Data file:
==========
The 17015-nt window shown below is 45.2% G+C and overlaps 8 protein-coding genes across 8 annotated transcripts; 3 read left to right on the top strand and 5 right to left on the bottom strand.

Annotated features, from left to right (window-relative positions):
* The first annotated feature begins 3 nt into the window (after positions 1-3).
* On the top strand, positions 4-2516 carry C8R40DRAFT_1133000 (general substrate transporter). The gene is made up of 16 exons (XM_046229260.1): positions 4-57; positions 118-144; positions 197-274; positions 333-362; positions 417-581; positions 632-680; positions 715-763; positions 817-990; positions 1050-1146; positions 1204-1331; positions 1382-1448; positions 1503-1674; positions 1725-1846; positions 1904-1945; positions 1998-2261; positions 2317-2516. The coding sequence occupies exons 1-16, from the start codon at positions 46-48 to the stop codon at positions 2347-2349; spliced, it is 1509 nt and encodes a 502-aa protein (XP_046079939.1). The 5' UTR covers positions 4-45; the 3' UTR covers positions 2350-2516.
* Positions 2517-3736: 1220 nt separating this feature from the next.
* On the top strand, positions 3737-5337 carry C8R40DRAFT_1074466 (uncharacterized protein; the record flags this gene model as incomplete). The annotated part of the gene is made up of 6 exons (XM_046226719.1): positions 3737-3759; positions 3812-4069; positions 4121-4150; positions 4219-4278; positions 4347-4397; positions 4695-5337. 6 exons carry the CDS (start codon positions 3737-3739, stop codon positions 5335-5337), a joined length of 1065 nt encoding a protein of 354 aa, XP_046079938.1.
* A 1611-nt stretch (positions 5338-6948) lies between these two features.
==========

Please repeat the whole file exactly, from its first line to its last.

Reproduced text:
The 17015-nt window shown below is 45.2% G+C and overlaps 8 protein-coding genes across 8 annotated transcripts; 3 read left to right on the top strand and 5 right to left on the bottom strand.

Annotated features, from left to right (window-relative positions):
* The first annotated feature begins 3 nt into the window (after positions 1-3).
* On the top strand, positions 4-2516 carry C8R40DRAFT_1133000 (general substrate transporter). The gene is made up of 16 exons (XM_046229260.1): positions 4-57; positions 118-144; positions 197-274; positions 333-362; positions 417-581; positions 632-680; positions 715-763; positions 817-990; positions 1050-1146; positions 1204-1331; positions 1382-1448; positions 1503-1674; positions 1725-1846; positions 1904-1945; positions 1998-2261; positions 2317-2516. The coding sequence occupies exons 1-16, from the start codon at positions 46-48 to the stop codon at positions 2347-2349; spliced, it is 1509 nt and encodes a 502-aa protein (XP_046079939.1). The 5' UTR covers positions 4-45; the 3' UTR covers positions 2350-2516.
* Positions 2517-3736: 1220 nt separating this feature from the next.
* On the top strand, positions 3737-5337 carry C8R40DRAFT_1074466 (uncharacterized protein; the record flags this gene model as incomplete). The annotated part of the gene is made up of 6 exons (XM_046226719.1): positions 3737-3759; positions 3812-4069; positions 4121-4150; positions 4219-4278; positions 4347-4397; positions 4695-5337. 6 exons carry the CDS (start codon positions 3737-3739, stop codon positions 5335-5337), a joined length of 1065 nt encoding a protein of 354 aa, XP_046079938.1.
* A 1611-nt stretch (positions 5338-6948) lies between these two features.